so like are you saying 100mW is 100X more bright than 1mW? because if so thats not accurate i don't think.It is as accurate as the CIE tables, which basically have one decimal point of accuracy. IE multiple database entries per each whole number wavelength.
However, apparently some people don't think the CIE tables are perfect enough on their own. So I'm open to input on additional factors to use in weighting.
Also, I'm using the mw as a simple multiplier. This may not be the proper approach.
I'm not actually saying that no - but that's how it's in there now.so like are you saying 100mW is 100X more bright than 1mW? because if so thats not accurate i don't think.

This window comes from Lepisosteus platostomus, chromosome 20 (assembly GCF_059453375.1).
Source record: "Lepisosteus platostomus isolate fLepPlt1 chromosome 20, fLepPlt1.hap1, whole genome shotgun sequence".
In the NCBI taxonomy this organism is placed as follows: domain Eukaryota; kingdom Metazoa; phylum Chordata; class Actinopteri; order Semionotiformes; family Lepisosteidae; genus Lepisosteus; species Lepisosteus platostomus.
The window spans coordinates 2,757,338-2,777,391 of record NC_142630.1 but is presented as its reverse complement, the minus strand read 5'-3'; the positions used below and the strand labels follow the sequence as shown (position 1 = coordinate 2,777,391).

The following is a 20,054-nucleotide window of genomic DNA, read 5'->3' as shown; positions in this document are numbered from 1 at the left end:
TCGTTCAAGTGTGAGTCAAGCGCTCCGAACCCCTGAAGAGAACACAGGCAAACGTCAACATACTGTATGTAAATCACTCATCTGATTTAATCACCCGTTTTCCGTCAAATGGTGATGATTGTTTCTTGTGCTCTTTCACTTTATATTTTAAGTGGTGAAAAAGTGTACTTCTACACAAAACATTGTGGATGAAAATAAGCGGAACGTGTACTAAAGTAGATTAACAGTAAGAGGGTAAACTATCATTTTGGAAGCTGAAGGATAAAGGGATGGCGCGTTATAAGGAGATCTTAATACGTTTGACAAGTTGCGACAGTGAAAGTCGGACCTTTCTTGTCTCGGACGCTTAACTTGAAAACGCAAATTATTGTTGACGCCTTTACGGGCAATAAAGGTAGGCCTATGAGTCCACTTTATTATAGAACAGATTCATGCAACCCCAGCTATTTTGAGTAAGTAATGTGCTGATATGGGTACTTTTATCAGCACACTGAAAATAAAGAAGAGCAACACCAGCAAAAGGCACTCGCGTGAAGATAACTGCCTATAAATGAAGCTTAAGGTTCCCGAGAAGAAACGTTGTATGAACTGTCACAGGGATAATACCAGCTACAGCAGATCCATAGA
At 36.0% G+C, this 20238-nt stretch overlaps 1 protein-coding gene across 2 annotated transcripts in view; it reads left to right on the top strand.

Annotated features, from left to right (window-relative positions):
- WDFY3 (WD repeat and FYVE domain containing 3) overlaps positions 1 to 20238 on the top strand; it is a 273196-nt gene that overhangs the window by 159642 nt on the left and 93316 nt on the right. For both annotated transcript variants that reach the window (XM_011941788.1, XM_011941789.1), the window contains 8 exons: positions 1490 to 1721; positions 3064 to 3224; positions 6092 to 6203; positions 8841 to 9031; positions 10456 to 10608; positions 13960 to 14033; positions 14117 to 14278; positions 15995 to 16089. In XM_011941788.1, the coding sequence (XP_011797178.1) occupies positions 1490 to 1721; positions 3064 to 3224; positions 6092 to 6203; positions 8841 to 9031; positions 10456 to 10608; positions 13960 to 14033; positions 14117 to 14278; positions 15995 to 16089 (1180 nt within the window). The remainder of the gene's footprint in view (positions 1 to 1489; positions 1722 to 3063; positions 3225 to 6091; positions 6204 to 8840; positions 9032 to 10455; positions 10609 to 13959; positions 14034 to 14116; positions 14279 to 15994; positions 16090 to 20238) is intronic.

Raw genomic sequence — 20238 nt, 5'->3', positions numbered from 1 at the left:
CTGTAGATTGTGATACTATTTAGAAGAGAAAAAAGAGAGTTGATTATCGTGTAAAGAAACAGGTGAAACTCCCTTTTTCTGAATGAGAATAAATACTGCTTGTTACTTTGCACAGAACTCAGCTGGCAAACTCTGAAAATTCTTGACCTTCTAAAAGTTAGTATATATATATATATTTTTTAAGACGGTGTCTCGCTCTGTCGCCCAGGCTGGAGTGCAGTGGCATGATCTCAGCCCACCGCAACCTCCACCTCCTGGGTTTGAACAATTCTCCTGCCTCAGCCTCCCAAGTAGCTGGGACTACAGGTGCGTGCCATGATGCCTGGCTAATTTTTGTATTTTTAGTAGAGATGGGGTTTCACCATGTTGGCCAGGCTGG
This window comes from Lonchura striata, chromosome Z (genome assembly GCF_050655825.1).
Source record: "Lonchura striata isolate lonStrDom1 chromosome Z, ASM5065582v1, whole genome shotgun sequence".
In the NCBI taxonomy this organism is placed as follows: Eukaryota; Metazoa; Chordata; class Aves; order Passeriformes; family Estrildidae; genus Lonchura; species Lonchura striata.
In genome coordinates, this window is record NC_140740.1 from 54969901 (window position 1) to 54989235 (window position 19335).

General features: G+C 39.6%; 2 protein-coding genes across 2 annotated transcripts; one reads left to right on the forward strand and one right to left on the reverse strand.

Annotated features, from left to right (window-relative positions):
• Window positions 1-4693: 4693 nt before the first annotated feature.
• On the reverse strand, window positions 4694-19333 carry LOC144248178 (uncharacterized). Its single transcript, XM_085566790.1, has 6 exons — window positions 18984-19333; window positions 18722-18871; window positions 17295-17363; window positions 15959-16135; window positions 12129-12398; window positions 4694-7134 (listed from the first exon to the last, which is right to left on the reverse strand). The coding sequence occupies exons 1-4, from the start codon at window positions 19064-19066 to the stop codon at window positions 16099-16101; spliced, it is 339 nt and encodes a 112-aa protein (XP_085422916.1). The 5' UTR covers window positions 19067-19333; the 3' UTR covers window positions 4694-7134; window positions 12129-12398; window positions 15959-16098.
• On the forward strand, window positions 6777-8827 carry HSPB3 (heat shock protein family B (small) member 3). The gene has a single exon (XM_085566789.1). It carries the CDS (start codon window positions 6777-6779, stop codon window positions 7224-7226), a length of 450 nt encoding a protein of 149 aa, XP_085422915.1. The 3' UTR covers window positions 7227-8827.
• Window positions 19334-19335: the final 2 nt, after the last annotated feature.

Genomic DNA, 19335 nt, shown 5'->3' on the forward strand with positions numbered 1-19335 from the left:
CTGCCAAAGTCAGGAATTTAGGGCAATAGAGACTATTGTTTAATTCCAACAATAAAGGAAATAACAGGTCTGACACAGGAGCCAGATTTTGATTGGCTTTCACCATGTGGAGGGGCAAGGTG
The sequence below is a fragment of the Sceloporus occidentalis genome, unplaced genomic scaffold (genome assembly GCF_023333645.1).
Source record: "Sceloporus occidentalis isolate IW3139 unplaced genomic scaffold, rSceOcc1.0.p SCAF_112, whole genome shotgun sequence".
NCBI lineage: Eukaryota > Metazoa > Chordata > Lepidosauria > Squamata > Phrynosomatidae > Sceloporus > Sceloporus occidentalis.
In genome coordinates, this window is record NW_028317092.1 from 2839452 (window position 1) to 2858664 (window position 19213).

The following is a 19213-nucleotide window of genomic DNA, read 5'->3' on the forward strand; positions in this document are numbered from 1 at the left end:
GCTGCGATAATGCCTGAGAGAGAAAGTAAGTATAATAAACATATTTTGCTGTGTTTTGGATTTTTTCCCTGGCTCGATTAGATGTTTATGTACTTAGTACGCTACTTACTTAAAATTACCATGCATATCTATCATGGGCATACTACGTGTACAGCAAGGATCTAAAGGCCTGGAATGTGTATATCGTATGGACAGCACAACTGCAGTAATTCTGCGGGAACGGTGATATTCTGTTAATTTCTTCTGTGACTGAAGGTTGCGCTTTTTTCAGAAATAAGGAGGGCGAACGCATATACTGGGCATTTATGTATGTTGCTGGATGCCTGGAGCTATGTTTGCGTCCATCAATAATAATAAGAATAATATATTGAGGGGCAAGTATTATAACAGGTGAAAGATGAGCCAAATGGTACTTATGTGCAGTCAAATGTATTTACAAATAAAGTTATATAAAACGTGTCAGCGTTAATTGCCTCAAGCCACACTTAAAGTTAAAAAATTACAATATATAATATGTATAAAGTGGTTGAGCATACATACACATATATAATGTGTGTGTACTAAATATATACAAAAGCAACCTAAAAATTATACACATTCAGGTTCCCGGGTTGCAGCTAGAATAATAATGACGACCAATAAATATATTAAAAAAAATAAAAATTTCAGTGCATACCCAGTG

Yeah but that is starring at the dot, And IMO when I think of beam color I think of the beam it self, and thats where the 4 X's comes into playAlthough, the CIE table does provide a "lumens per watt" value for each wavelength.
This suggests that 100mW will produce 100x the LUMENS of 1mW.
So I suppose an easier to answer question is:
- Do we perceive 2 lumens as twice as bright as 1 lumen?